PCQLinux on server
If you already have a machine with PCQLinux 7.1, including the X Window (KDE or GNOME), installed you can use it as a server machine. In this case you may skip the following steps for installation. If this machine has a firewall (ipchains or iptables) setup, remove all strict restrictive rules, as it will hinder communication between the server and the nodes. The ‘medium’ level of firewall rules in PCQLinux is suitable. After the cluster set up, you may selectively enable the rules, if required.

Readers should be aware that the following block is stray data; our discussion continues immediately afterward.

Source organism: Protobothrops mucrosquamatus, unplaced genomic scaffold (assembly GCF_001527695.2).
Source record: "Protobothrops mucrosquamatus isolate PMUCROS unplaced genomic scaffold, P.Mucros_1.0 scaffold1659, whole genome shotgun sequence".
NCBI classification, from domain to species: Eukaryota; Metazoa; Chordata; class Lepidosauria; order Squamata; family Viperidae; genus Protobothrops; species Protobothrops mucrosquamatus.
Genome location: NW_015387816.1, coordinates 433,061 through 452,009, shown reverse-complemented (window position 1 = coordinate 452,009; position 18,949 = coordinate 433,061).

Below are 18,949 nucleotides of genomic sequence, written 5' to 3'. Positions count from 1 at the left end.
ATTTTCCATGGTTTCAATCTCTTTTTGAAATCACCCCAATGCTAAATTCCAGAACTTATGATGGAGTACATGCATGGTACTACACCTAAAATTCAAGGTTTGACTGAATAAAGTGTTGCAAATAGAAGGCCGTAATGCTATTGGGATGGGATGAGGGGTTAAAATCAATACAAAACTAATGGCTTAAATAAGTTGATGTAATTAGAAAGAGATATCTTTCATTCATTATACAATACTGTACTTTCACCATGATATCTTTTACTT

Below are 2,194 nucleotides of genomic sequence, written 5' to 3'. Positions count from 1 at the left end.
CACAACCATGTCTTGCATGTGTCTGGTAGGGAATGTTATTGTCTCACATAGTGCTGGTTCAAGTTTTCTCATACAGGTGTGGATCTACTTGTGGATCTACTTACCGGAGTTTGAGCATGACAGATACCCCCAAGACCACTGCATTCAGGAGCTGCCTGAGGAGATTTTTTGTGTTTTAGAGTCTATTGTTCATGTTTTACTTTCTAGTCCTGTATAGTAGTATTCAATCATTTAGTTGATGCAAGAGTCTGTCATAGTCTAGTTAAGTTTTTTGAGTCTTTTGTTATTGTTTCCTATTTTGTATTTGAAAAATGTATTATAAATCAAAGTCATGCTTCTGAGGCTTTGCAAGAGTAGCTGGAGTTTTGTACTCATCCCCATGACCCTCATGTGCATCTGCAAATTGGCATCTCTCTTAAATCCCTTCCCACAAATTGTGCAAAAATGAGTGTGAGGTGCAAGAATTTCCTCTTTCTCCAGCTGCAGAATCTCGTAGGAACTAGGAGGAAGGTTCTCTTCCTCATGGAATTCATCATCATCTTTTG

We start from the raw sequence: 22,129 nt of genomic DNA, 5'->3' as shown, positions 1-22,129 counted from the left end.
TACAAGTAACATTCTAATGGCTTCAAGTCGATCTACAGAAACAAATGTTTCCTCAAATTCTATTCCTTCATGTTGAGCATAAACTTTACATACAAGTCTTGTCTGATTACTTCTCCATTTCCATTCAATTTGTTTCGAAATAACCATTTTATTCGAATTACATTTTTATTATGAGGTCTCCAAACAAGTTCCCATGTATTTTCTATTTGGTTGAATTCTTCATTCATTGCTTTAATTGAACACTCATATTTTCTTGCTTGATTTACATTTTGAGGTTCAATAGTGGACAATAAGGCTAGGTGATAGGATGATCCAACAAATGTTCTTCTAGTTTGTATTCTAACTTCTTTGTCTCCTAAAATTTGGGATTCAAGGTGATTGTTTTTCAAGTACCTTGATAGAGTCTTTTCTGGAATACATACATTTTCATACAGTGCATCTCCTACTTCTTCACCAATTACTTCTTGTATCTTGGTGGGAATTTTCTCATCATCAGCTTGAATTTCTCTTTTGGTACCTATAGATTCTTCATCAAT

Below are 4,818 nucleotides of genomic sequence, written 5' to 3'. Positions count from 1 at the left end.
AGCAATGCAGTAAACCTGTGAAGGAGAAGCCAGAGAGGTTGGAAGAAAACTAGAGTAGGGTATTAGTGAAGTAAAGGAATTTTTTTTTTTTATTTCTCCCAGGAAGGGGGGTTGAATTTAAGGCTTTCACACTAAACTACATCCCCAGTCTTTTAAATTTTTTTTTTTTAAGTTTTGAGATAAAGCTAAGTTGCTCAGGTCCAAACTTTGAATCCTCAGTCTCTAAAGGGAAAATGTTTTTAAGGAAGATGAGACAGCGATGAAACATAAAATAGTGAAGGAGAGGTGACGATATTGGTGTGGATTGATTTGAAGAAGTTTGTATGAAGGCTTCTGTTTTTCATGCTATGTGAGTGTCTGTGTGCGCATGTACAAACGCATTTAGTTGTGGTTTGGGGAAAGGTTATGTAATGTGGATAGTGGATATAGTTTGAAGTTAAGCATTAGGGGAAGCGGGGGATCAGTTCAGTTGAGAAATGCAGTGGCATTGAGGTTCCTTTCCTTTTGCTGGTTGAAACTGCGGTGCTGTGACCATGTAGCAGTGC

If you haven’t installed PCQLinux on the machine, opt for custom system install and manual partitioning. Create the swap and / (ROOT) partitions. If you are shown the 1024 cylinder limit problem, you may also have to create a /boot partition of about 50 MB. In the network configuration, fill in the hostname (say, server. cluster.net), IP address of the gateway/router on your network, and the IP of a DNS server (if any) running on your network. Leave other field to their defaults. We will set up the IP addresses for network cards after the installation. Select ‘Medium’ for the firewall configuration. We now come to the package-selection wizard. You don’t need to install all the packages. Besides the packages selected by default, select ‘Development’ and ‘Kernel Development’ packages. These provide various libraries and header files for writing programs and are useful if you will develop applications on the cluster. You will need the X Window system because we will use a graphical tool for cluster set up and configuration. By default, GNOME is selected as the Window Manager. If you are comfortable using KDE, select it instead. By suggesting that you select only a few packages for install, we aim at a minimal installation. However, if you wish to install other packages like your favorite text editor, network management utilities or a Web server, then you can select them. Make sure that you set up your graphics card and monitor correctly.